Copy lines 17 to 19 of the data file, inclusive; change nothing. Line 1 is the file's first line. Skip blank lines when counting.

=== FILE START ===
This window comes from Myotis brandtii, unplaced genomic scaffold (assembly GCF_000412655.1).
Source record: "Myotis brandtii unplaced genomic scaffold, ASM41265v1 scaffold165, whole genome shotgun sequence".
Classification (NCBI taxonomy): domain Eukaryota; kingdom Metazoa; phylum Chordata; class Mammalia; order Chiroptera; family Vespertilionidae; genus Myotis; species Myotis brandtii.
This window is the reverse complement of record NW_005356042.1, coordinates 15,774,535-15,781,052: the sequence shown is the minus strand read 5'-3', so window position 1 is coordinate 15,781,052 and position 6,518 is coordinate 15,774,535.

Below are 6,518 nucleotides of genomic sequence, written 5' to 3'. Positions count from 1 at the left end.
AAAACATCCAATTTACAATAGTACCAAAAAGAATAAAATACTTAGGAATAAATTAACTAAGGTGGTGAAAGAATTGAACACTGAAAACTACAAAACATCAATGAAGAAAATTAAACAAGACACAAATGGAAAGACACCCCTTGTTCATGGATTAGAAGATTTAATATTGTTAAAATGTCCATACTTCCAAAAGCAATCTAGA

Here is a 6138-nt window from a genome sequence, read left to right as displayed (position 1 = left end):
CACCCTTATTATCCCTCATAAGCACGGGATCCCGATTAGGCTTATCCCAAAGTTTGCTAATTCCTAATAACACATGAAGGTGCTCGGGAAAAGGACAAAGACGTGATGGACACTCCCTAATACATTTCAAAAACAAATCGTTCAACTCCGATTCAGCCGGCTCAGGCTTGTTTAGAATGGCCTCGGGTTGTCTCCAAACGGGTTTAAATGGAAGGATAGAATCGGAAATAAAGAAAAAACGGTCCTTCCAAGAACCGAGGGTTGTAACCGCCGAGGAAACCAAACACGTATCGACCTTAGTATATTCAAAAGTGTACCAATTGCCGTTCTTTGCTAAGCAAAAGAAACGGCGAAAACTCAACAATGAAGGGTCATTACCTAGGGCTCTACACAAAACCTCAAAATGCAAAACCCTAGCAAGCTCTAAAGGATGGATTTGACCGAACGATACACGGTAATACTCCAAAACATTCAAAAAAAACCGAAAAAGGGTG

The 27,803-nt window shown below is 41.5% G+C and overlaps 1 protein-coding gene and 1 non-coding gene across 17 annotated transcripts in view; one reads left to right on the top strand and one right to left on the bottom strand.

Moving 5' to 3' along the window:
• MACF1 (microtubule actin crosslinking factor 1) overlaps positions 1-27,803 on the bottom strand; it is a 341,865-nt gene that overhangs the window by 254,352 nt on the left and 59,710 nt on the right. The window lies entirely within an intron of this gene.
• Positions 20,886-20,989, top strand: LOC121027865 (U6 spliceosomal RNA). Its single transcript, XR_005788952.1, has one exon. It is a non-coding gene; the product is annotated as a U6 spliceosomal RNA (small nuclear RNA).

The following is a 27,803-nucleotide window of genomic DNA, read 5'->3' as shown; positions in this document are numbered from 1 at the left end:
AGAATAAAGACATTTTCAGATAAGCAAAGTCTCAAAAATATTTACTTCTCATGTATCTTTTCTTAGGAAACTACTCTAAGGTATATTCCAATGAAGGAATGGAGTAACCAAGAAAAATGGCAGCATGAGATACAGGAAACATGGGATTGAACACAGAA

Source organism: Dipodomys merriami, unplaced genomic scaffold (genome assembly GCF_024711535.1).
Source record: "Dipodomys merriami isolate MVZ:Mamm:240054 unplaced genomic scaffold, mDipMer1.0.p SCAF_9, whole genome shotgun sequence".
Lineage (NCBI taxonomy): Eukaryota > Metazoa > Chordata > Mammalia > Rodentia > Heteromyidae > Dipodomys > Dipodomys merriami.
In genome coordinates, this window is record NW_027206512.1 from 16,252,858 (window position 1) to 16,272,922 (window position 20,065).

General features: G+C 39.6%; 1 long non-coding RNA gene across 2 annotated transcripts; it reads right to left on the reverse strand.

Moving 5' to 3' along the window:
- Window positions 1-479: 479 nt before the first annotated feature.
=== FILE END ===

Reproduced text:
Lineage (NCBI taxonomy): Eukaryota > Metazoa > Chordata > Mammalia > Rodentia > Heteromyidae > Dipodomys > Dipodomys merriami.
In genome coordinates, this window is record NW_027206512.1 from 16,252,858 (window position 1) to 16,272,922 (window position 20,065).

General features: G+C 39.6%; 1 long non-coding RNA gene across 2 annotated transcripts; it reads right to left on the reverse strand.